Civil War in Callaway County

Thirteen Companies entered the Southern Army from Callaway County. No record was preserved by any of the Commnaders or the Confederate Government. What southern records exist, can be found at the Missouri States Archives, Jefferson City or the Historical Society of Missouri, Columbia. the United Daughters of the Confederacy-Missouri records are the most complete group of records for the southern soldiers.

The following officers commanded the thirteen companies: Robert M. Berry; George Brooks; Henry Burt; Creed Carter; David Craig; jefferson Gibbs; -Thomas Hamilton; Thomas Holland; George Law; D. H. McIntyre; Milton Scholl; I. N. Sitton; Preston Wilkerson. "These companies were not all full". [Callaway County History]

"From the best information we can gather, there were between eight and eleven hundred men" to fight for the Confederacy.

"The number of men who entered the Union Army from Callaway County is estimated to be about three hundred and fifty. There were three full companies and part of another. The commanders of these companies were: Captains J. J. Johnson; William T Snell and Henry Thomas.

The Battle of Moore's Mill [see URL below] was the only battle fought in Callaway County, although there were skirmishes that most went un-recorded except by word of mouth. Usually, between a few soldiers and others sympathetic to one side or the other.

Non-Combatants Killed

[1] "James Renoe was a southern sympatheizer, a quiet un-offensive man, never thrusting his political views upon others who differed with him; while he never concealed his views, when called on to express them. During the year 1862, a company of Confedearate soldiers camped near his father's house; one or two men went to the housae, ordered young Renoe and a negro man to take a load of corn to the camp. Renoe's father in accordance with an order issued by a man signing himself as A. Krekel, with headquarters at the Sate Insane Asylum in Fulton, requiring men to report the presence of rebels, etc., the next morning went to Fulton to report the rebels camped near his residence. The commander at Fulton had already heard of the fact, and had sewnt a company of soldiers to Renoe's home. Mr. Renoe was returningn home from Fulton, when he met the company of Union soldiers who had been to his home. He discovered the men were leading one of huis own horses, with a saddle on and further noticed a they pasted him that the saddle was bloody. He continued in the direction of his home, when after proceediing a short distance, he discovered the body of his son lying in a fence corner. He learned from parties who were working in a field, opposite the place the body laid, that the soldiers had shot him"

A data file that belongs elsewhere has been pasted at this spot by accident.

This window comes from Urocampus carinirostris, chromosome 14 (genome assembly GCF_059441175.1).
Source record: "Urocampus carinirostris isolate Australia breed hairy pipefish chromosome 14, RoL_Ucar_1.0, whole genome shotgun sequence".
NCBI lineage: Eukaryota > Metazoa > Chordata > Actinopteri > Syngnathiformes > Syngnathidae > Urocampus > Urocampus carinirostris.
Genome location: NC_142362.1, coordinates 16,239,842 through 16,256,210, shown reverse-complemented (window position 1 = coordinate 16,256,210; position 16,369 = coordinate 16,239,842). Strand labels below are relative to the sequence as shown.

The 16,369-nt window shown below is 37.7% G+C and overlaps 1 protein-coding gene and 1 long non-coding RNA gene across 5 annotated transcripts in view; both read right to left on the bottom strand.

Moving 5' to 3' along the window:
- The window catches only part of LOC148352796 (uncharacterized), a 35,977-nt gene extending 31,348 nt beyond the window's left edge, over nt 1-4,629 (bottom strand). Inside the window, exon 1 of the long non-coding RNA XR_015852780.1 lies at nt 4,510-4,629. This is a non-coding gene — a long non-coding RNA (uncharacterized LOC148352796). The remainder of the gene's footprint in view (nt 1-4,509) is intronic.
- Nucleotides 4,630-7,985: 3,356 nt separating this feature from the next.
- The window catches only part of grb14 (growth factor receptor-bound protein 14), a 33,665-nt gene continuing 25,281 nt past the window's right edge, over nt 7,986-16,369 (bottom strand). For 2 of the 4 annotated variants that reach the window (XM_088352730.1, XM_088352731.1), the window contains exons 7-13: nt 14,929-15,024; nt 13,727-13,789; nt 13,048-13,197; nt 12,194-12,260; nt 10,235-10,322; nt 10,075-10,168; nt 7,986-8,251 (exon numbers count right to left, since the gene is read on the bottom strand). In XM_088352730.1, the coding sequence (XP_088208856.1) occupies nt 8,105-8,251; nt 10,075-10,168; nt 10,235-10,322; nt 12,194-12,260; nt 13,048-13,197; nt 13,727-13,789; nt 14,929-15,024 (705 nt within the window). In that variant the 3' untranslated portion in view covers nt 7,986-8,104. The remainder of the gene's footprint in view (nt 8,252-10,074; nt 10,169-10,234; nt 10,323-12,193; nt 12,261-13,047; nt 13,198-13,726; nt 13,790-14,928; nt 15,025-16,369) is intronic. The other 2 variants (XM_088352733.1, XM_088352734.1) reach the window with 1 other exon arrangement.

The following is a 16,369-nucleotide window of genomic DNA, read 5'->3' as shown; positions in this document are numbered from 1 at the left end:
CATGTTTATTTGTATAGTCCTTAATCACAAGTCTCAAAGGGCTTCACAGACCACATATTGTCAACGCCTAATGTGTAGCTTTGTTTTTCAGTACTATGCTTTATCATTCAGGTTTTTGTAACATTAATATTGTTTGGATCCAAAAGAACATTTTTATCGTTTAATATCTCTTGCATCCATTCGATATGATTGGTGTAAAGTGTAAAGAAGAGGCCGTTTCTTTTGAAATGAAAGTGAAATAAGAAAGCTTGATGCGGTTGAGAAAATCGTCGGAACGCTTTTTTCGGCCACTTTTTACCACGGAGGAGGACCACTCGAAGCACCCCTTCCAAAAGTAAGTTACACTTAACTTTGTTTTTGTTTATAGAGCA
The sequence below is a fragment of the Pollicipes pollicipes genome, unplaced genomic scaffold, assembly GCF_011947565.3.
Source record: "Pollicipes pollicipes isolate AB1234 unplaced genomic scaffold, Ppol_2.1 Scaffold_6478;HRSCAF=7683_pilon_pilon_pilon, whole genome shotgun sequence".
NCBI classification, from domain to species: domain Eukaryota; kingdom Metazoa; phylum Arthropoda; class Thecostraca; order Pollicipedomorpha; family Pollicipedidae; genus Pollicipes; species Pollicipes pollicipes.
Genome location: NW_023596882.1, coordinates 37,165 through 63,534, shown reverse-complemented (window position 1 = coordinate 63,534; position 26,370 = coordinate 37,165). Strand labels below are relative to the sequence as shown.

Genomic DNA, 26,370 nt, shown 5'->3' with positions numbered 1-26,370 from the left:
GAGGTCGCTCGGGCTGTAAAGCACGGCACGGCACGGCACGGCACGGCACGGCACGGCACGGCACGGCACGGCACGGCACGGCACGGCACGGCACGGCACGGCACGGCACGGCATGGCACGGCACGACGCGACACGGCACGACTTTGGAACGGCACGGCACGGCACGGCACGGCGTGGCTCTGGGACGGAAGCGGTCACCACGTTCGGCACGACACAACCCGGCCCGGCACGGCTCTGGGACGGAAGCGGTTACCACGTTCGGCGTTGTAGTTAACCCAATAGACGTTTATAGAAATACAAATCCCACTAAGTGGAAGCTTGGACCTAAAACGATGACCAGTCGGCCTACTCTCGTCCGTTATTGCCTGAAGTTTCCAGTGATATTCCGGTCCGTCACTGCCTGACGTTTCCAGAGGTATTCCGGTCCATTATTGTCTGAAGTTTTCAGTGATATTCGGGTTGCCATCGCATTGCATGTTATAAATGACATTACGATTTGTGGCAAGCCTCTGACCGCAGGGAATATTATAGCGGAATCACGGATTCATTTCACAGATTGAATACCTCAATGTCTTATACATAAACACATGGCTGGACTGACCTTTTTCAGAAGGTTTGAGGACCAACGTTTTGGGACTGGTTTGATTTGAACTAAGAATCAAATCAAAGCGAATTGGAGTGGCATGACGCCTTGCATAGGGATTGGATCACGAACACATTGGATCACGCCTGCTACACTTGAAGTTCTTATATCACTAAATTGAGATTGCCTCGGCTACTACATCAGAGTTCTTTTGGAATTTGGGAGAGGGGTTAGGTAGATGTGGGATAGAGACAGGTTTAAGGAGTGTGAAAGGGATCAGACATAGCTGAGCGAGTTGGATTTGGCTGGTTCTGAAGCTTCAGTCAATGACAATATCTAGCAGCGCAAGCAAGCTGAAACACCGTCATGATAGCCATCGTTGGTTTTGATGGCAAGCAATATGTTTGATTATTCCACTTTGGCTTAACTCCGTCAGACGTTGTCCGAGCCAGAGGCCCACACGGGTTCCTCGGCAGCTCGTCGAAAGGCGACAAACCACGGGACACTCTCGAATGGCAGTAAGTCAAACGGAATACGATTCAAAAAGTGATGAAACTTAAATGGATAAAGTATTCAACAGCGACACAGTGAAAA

[2] During the month of October, 1862, William R. Given and David Given, his son, and Charles Hill were killed at the residence of the former seven miles northweast of Fulton......... a company of rebels were camped in the neighborhood, of the rebels had been accidently wounded. He was taken to the house by his comrades... this fact was made known to the commander at Fulton, who had charge of about one hundred men, composed largely of German. This company was sent out to attack and disperse the rebels, but before this was done, the company went to Givens house and took the three of them prisoners;......after making the arrests, the company was attacked by the rebels....The guards asked the officer in command what must be done with the prisoners, the officer answered them telling them to "kill them". [Hill was a Union man, the other two were southern, they were working on a roof schoolhouse when arrested].

[3] Others murdered in cold blood by this militia were William Robinson, William Scott [about 17 yrs old], Colonel James Brewer [an old man], James Brewers, Jr [another 17 yr old], John and James Marus, and others.

© 2000 - Betty Brooks©